“Everything is worth what its purchaser will pay for it.”
- Publilius Syrus, First Century BC
The observation drawn about consumer behaviour more than 20 centuries ago still stands true. This proves that a product is only as good as its value as perceived by the consumer. As a matter of fact, value in the consumer market goes beyond just the cost and covers the technical, service and social benefits the product provides in exchange for the amount paid to purchase it.
Let’s take a moment to consider what your customers think about and do before buying from you. Perhaps they come across your social media ads or hear about you from a friend or a coworker. They check out your product, compare it to the competitor’s, and after weighing the pros and the cons, make a purchase. When they find value in their purchase, they turn into repeat customers and become your brand advocates. This is the process of a customer or user lifecycle.
With a smooth user lifecycle, a business can maximize revenue for each existing and potential consumer. This starts with an understanding of the key stages of a user’s lifecycle.
This is the point of the first interaction between a business and a consumer. This could come from a social media ad, billboard banner, newspaper article, new product feature announcement or a referral from a friend or coworker.
After it grabs their attention, the user moves to research your product to identify if it’s beneficial to them. The mediums through which this can happen are business websites, social media or phone enquiry.
After gathering insights about your product, most users run a competitor analysis to identify if there’s a better product available in the market. The underlying basis of this comparison is cost, values and benefits. Eighty percent (New Epsilon) of customers claim to make a purchase from a company if it offers personalized experiences.
After a careful and detailed analysis, if they conclude that your product supersedes your competitor’s, they make the decision of making the purchase.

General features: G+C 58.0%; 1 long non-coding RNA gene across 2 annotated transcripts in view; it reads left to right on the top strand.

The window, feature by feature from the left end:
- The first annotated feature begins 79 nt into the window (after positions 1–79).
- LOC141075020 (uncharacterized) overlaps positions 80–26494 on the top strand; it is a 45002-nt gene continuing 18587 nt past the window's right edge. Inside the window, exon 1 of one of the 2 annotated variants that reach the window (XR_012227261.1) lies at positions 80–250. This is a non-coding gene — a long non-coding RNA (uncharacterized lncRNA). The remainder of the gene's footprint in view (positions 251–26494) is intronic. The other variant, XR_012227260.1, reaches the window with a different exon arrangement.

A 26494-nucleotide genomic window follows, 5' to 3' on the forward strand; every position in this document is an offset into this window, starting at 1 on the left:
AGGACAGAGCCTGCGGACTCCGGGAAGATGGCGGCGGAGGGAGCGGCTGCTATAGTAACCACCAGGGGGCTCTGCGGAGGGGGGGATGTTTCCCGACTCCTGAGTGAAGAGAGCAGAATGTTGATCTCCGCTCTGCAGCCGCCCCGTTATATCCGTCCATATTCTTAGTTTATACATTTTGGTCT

This step involves getting quotes, completing formalities and making the final purchase.
After making the purchase, the consumer expects to find value in the product. Seventy-three percent of consumers (PWC, Future of CX) claim that a good experience is key in influencing their brand loyalty. This value can be viewed in the following terms:
- Monetary: the price they spent on making the purchase
- Benefits: the cost included to gain benefit from the product (this doesn’t involve the acquisition cost)
- Value: what the consumer receives in return for the price paid
The ultimate goal of the user lifecycle is to build brand loyalty. Loyal customers are five times more likely to make a purchase again and four times more likely to refer to a friend. This turns your customers into brand advocates who buy from you and recommend your product to their friends and family. There is only a small percentage of your existing client base that will upgrade to become your loyal customers. It’s hard to know who will turn into a loyal customer, so the best way is to keep trying and to build warm relationships with all of them.
The Value Proposition of your company is the most important factor that determines if your target consumers will make a purchase from you. The value proposition is the promise that the company makes to its users. It entails the benefits that the consumers will derive from the product in exchange for their money and sets you apart from your competitors. Let’s understand the key elements of the value proposition here:
- Solves their problems
More often than not, when individuals set out to make a purchase, they are looking to solve a problem. If your value proposition explicitly explains how your product provides the perfect and real solution for their needs, they’ll be inclined towards it.
- Relates to them emotionally
An effective value proposition is drafted in a language that the consumers can relate to. Using fancy marketing words or complicated jargons confuses your consumers and results in a higher bounce rate. The simpler and more direct your value proposition, the better are the chances of conversion.
- Is personalized
A product that caters to multiple needs attracts a wide variety of users. However, all those users do not share the same goal and are not driven by the same motivation to make the purchase. Therefore, asking them a question or two before they dive right into the many functions of the products helps you build a personalized response for them, avoiding confusion. This personalization makes them feel valued and becomes a part of your value proposition.
When a business helps users understand the value, they derive from making a purchase, it creates an emotional connection between them. This connection helps the user trust the business to solve their problems. A good value proposition in itself proves its advantages over the competitors without having to explicitly state it.